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09 March 23

How the labelling of white goods can encourage water saving on household equipment and save you money

The head of the Association of Manufacturers of Domestic Appliances in the UK, AMDEA, has told Affinity Water that the introduction of more widespread labelling of water use on white goods in the home could lead to significant savings on household bills.

Under new government plans, in addition to dishwashers and washing machine which already have to display information on water consumption per cycle, other appliance could have to carry mandatory water efficiency labels in the future.

In an exclusive podcast Paul Hide, CEO of AMDEA, says some white goods already have a label that sets out the energy and water use of the appliance but that the government is considering extending the scheme to cover a wider range of appliances and make more information at the point of purchase compulsory.

AMDEA fully supports these moves, which could come into force within the next two years, but says there should be one label covering both electricity and water on an appliance not two separate labels for each as has been suggested.

Listen to the podcast

Mr Hide said the review closed in November of last year but we have yet to hear what will happen next. He said AMDEA supported the change: “The appliances that use the most water in your home already have to display that information so it’s there when you buy an appliance on the energy label. We support one label to cover both not two labels, we don’t think the same information should be displayed twice. Where there are gaps we support labelling and are focused on sustainability and back moves that help consumers to make more informed decisions”.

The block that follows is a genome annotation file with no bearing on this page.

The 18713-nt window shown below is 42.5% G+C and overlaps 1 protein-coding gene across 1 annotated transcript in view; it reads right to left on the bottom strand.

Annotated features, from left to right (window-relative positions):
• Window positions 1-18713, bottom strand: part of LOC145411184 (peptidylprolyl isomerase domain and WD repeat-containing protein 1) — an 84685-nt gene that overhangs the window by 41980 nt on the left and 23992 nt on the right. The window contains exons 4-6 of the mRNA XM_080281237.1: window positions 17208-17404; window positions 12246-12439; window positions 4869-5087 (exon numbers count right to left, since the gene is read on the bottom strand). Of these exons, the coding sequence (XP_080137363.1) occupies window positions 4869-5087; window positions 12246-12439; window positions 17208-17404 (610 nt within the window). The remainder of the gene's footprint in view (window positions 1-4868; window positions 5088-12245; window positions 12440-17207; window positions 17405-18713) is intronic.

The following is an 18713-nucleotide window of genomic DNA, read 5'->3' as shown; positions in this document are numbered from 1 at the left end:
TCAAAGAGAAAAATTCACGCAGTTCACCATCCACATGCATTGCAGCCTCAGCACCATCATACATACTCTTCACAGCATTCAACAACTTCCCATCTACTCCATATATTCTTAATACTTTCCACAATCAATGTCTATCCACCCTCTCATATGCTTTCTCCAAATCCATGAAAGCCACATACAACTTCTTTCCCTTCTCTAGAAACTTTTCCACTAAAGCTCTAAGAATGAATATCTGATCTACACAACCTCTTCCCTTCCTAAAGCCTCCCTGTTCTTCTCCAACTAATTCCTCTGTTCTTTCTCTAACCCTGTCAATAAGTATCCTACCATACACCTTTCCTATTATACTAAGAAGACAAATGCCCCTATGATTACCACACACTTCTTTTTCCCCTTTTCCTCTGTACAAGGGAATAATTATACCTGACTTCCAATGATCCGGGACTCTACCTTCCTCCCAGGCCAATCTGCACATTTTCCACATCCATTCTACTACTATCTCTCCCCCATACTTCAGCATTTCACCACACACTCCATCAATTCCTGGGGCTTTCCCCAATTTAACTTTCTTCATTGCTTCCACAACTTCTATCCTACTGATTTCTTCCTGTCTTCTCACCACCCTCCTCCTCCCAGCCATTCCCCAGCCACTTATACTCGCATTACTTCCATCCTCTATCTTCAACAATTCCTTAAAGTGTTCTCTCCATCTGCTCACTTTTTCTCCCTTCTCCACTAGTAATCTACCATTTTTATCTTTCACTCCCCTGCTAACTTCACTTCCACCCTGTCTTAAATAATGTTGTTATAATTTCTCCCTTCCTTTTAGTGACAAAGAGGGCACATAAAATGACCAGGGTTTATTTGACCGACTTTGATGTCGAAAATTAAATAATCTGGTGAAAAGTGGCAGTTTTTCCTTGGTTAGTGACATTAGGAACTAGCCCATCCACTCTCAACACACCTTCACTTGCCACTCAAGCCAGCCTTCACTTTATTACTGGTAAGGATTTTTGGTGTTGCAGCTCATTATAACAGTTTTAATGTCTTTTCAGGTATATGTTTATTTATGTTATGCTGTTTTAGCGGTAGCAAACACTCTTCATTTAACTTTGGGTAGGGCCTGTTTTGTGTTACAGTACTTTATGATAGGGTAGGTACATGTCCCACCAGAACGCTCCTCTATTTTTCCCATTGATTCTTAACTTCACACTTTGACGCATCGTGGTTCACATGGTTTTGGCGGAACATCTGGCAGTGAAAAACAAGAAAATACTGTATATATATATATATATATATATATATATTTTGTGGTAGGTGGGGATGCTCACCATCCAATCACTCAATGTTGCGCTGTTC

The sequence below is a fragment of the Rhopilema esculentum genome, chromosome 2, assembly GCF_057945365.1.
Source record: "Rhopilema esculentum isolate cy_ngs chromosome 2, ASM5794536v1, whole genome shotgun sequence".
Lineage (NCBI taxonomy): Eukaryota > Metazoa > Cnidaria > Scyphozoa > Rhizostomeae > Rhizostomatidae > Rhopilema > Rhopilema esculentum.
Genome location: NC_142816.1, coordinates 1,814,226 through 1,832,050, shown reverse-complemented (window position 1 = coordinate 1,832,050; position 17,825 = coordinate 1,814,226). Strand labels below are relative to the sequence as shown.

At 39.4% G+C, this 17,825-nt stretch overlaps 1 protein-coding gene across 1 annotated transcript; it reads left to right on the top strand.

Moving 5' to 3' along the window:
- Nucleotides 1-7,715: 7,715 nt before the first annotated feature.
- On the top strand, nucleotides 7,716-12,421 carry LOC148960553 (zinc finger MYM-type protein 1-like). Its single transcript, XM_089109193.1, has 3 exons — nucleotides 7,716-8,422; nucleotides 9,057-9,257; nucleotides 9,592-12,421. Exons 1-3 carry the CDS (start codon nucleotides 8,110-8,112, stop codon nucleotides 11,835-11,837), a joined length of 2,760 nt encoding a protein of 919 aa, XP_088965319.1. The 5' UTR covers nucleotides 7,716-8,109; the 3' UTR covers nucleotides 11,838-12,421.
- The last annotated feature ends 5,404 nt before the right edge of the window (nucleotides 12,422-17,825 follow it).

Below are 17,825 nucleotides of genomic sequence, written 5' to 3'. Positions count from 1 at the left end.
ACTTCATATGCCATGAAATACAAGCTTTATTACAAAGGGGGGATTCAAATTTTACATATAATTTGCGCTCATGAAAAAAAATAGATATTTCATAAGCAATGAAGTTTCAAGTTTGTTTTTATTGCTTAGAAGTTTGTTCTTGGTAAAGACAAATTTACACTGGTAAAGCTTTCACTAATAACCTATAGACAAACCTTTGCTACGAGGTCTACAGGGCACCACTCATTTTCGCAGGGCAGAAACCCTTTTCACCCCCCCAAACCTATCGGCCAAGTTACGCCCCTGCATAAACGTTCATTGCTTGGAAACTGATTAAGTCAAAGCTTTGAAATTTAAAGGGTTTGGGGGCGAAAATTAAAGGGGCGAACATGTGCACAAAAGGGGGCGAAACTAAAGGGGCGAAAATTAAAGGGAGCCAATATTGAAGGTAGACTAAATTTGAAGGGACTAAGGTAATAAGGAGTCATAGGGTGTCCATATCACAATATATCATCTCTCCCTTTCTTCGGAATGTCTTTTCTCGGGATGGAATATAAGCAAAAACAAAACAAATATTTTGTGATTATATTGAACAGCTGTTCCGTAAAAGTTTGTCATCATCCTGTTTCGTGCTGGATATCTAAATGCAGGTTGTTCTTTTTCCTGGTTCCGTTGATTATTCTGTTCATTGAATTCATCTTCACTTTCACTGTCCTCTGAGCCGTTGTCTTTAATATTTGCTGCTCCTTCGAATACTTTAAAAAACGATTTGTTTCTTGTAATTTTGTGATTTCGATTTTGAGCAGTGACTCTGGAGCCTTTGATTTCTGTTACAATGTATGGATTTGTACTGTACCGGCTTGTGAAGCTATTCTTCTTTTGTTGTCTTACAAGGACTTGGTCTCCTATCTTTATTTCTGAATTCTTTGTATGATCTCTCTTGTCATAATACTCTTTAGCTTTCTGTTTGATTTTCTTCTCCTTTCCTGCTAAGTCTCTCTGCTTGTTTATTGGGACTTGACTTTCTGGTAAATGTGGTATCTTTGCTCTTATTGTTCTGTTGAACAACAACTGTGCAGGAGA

Mr Hide said that making labels simple was key: “It is important that if you are imparting information it is in a very easy to understand format. If you go into too much detail, we all tend to ignore it. If you look at the energy labelling the thing that has made it simple is that it is based on an A to F rating. It is very easy to understand that an A is better. Once you get into the actual litres per hour or litres per cycle it is a little bit trickier to make a meaningful comparison. An A to F rating would help us understand which was the best”.

He explained that even though the eco settings on appliances result in a longer cycle time they are more energy and water efficient and that using a dishwasher uses far less water than doing your washing up in the sink.

“By taking a longer time your appliance uses much less water and energy to do it, the appliance is designed to operate that way. If I drive from London to Birmingham at 80 miles an hour and I drive at 40 mph, I get there a lot quicker if I drive at 80 mph but I think most people would recognise that I would burn a lot more fuel. It is the same comparison with an appliance, doing something fast is not the same as doing it efficiently.”

AMDEA have launched a household information campaign “Know Watts What”, which has lots of tips on how to use your appliances efficiently and what to look for when buying a new appliance. 

Mr Hide reminded listeners: “It’s much more efficient to use an electric shower rather than turn on a whole hot water system particularly in the summer, so how you use your appliances in your home can have a big impact on your environmental footprint and your energy and water bills.”